The roughly triangular c 86ha site lies 1.5km west of Cobham, with the A3 forming its north-west boundary. The meandering River Mole forms the south and east boundary of the park and a short length of Portsmouth Road abuts its north-east corner. The site is hilly, rising from the Mole towards Wood Hill, and in the north and west towards the A3. Between these areas is Hamilton's original lake which was later extended to the south-east. The high ground at the west end of the site is infertile heathland, which extends beyond the site to the north and west. To the south of the River Mole is agricultural land.
Painshill Park House is approached from the north where a drive enters the park off the A3 roundabout between two lodges with attached gate piers (listed grade II), c 230m north-north-west of the House. The drive then curves south to a turning circle on the west front. Painshill Park is approached from Portsmouth Road just west of Cobham Bridge, c 180m north-east of the House, where a track runs south for c 270m and then divides, the branch to the east leading to the Estate Office and walled gardens and the other turning west through the park. The visitor entry is by footbridge across the River Mole from the Cobham bank, leading to the new Visitor and Education Centres near the walled gardens.
Painshill Park House (listed grade II*) is a white Palladian mansion, built for Benjamin Bond Hopkins by the architect Richard Jupp 1774-8. The House, which faces west across the park, was altered and extended by Decimus Burton in the early C19 and is now divided into apartments. The original entrance front was to the east. Hamilton lived in a small house at the north-east corner of the park which was destroyed when Portsmouth Road was widened, although a remnant of the house has been converted into an artist's studio. Hamilton always intended to build himself a new house but ran out of money; it is thought that he suggested the site for the new mansion to Bond Hopkins (Garden Hist 1999).
Painshill Park was open to visitors during its ownership by both Hamilton and Bond Hopkins. Visitors were usually conducted round the site by the Head Gardener, a convenient way of supplementing the meagre wage paid by Hamilton. A mown strip around the site known as the 'cabriole road' was designed for carriages. Visitors entered by the garden gate where they were shown the flower garden; at this point only the Gothic Tower at the westernmost tip of the site is visible, along with views east across the River Mole to Cobham and south to Wood Hill and the Surrey downs. The tour then proceeded up the gentle slope of Wood Hill from where views of the lake and vineyard are obtained. Hamilton extended the lake south-east into the meadows below the vineyard in 1772 to flood the area previously excavated to supply his brick and tile works. In the plantation at the top of the hill is a clearing known as the Amphitheatre, with a statue of the Rape of a Sabine Woman. The original of c 1750 was by van Nost after Giambologna. An avenue leads west to where the restored Gothic Temple (listed grade II*) frames views to the lake and the woods to the west. Paths lead down the hill to the Ruined Abbey (listed grade II), the site of Hamilton's brick and tile works, and the replanted vineyard. The Abbey was a later addition by Hamilton to the landscape (1772) and is not mentioned in earlier descriptions of the site. The vineyard was quite successful and Hamilton laid out a second north of the river.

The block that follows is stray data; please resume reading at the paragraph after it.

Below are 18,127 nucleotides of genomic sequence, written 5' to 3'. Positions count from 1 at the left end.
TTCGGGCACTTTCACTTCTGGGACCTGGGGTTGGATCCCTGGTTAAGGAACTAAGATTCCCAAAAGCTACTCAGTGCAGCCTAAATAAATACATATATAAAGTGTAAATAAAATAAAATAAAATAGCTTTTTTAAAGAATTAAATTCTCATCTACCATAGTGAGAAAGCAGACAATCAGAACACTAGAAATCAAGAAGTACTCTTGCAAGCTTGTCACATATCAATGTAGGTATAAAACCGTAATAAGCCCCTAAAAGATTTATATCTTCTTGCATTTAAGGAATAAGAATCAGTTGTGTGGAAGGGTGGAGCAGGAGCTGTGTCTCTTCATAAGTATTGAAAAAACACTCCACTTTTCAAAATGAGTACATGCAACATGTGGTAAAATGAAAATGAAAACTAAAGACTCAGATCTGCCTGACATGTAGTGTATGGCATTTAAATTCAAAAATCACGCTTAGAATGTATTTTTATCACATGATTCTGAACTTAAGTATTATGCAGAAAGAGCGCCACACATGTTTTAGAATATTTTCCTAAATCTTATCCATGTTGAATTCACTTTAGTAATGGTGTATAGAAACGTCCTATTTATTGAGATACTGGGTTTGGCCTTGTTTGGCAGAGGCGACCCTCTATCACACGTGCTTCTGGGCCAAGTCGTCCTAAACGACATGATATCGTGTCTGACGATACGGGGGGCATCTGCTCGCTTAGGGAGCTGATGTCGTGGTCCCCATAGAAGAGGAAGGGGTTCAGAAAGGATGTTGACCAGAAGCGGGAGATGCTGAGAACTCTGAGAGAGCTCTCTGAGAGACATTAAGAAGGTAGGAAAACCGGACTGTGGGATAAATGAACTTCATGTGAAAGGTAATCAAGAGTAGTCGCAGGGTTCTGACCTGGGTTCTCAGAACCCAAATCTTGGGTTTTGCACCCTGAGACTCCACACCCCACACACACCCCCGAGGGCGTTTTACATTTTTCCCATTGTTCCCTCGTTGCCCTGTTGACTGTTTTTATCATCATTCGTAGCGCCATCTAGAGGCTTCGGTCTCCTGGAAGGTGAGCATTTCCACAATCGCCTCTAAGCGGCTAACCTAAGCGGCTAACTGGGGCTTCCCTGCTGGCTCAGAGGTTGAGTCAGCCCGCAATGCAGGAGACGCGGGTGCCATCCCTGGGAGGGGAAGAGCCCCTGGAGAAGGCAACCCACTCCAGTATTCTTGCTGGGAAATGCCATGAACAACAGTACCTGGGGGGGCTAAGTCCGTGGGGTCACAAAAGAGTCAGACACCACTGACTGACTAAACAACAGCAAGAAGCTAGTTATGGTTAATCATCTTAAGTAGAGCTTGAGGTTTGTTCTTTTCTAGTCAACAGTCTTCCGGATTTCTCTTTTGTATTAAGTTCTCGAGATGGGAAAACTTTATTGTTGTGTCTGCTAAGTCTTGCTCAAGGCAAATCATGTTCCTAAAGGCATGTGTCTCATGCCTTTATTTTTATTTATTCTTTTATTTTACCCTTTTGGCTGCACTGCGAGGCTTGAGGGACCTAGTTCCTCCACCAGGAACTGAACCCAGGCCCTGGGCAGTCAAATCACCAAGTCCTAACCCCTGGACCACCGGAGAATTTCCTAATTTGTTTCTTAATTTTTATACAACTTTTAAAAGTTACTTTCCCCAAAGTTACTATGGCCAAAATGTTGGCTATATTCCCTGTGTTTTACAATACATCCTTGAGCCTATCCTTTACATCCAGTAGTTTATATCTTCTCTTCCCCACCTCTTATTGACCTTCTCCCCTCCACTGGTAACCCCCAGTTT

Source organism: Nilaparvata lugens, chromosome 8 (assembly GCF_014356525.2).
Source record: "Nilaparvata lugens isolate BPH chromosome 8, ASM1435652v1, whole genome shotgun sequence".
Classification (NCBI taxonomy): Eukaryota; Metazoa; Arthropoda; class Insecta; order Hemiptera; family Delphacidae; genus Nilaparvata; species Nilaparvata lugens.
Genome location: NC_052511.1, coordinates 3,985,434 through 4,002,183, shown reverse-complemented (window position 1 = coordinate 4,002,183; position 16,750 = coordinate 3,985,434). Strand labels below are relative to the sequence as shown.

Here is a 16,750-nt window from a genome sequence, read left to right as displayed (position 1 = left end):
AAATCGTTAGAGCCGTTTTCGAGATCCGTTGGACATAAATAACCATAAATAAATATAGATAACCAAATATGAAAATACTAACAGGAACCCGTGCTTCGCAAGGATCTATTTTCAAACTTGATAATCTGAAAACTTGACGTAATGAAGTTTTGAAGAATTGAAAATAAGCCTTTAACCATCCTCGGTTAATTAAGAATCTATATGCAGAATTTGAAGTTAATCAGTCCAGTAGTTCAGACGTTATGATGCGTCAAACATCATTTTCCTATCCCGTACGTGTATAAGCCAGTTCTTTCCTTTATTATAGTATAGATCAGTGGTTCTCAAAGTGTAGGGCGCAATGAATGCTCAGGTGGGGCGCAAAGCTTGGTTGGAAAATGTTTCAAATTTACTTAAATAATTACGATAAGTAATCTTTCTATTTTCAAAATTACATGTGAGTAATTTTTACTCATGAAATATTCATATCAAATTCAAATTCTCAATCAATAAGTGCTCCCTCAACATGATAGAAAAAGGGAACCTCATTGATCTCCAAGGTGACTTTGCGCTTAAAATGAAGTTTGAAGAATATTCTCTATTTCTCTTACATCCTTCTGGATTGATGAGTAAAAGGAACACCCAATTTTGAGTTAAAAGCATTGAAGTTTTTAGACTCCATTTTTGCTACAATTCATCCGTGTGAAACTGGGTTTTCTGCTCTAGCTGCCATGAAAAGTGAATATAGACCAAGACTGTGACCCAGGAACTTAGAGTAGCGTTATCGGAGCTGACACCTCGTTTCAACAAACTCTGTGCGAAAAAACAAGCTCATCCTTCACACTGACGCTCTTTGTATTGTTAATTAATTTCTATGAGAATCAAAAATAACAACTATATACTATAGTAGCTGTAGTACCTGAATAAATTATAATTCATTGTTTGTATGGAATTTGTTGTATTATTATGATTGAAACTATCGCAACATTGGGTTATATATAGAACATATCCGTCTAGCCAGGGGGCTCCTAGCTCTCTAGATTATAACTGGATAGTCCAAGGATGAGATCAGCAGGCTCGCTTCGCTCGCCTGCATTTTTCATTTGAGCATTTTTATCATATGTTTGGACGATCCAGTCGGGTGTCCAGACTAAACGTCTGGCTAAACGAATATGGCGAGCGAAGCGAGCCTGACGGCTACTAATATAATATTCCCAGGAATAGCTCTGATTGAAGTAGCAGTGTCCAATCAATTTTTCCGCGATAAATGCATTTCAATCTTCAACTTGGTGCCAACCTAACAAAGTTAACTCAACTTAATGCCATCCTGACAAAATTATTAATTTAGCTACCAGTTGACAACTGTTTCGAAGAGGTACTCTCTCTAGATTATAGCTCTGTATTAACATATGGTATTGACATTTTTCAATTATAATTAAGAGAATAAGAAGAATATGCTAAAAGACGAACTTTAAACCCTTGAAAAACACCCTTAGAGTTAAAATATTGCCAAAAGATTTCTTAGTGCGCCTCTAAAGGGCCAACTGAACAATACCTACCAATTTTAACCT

The path then leads over the wooden Chinese Bridge (restored, listed grade II) to an island in the lake with a large tufa arch. On the north of the island, c 450m south-west of the House, is the Grotto and an adjoining rockwork bridge (both listed grade II). The main chamber of the Grotto is currently (2003) undergoing restoration. It is a brick-built structure with timber beams and a slate roof, faced with oolitic limestone and rock. Inside it is decorated with fibrous gypsum, mauve fluorite, orange calcite, and other minerals; the main chamber had large stalactites and several cascades and pools. The Grotto was probably built by the Lanes, the most notable grotto-makers of the time who were also responsible for the grotto at nearby Oatlands (qv). A small Palladian bridge leads south-west back to the mainland.